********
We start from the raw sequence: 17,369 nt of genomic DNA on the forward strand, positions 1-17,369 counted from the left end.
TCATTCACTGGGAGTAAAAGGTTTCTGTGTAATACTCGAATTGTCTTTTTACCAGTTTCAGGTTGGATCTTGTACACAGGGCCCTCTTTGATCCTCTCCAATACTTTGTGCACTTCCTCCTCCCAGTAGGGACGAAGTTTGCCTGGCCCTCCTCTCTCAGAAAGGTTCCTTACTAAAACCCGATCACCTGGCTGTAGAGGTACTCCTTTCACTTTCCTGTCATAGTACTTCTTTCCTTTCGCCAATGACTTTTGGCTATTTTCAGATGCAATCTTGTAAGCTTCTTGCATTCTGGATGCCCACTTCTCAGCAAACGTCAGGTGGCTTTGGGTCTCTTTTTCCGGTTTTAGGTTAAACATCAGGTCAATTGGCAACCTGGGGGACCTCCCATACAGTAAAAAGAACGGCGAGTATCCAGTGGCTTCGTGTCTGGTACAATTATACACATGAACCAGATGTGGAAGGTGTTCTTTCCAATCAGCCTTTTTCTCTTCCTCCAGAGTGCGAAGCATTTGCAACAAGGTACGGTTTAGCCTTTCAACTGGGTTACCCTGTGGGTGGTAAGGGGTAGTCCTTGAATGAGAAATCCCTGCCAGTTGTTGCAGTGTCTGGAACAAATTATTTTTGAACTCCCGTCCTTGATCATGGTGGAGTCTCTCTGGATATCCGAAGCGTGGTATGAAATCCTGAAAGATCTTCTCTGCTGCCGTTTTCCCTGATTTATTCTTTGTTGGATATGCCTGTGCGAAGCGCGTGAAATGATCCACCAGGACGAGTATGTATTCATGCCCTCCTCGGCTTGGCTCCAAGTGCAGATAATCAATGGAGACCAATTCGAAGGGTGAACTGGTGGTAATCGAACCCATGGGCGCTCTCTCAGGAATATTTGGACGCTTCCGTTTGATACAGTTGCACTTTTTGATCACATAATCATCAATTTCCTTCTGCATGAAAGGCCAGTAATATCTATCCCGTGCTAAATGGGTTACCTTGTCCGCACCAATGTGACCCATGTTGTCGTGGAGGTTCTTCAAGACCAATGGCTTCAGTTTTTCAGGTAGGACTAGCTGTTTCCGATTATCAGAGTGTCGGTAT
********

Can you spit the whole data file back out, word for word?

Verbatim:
We start from the raw sequence: 17,369 nt of genomic DNA on the forward strand, positions 1-17,369 counted from the left end.
TCATTCACTGGGAGTAAAAGGTTTCTGTGTAATACTCGAATTGTCTTTTTACCAGTTTCAGGTTGGATCTTGTACACAGGGCCCTCTTTGATCCTCTCCAATACTTTGTGCACTTCCTCCTCCCAGTAGGGACGAAGTTTGCCTGGCCCTCCTCTCTCAGAAAGGTTCCTTACTAAAACCCGATCACCTGGCTGTAGAGGTACTCCTTTCACTTTCCTGTCATAGTACTTCTTTCCTTTCGCCAATGACTTTTGGCTATTTTCAGATGCAATCTTGTAAGCTTCTTGCATTCTGGATGCCCACTTCTCAGCAAACGTCAGGTGGCTTTGGGTCTCTTTTTCCGGTTTTAGGTTAAACATCAGGTCAATTGGCAACCTGGGGGACCTCCCATACAGTAAAAAGAACGGCGAGTATCCAGTGGCTTCGTGTCTGGTACAATTATACACATGAACCAGATGTGGAAGGTGTTCTTTCCAATCAGCCTTTTTCTCTTCCTCCAGAGTGCGAAGCATTTGCAACAAGGTACGGTTTAGCCTTTCAACTGGGTTACCCTGTGGGTGGTAAGGGGTAGTCCTTGAATGAGAAATCCCTGCCAGTTGTTGCAGTGTCTGGAACAAATTATTTTTGAACTCCCGTCCTTGATCATGGTGGAGTCTCTCTGGATATCCGAAGCGTGGTATGAAATCCTGAAAGATCTTCTCTGCTGCCGTTTTCCCTGATTTATTCTTTGTTGGATATGCCTGTGCGAAGCGCGTGAAATGATCCACCAGGACGAGTATGTATTCATGCCCTCCTCGGCTTGGCTCCAAGTGCAGATAATCAATGGAGACCAATTCGAAGGGTGAACTGGTGGTAATCGAACCCATGGGCGCTCTCTCAGGAATATTTGGACGCTTCCGTTTGATACAGTTGCACTTTTTGATCACATAATCATCAATTTCCTTCTGCATGAAAGGCCAGTAATATCTATCCCGTGCTAAATGGGTTACCTTGTCCGCACCAATGTGACCCATGTTGTCGTGGAGGTTCTTCAAGACCAATGGCTTCAGTTTTTCAGGTAGGACTAGCTGTTTCCGATTATCAGAGTGTCGGTAT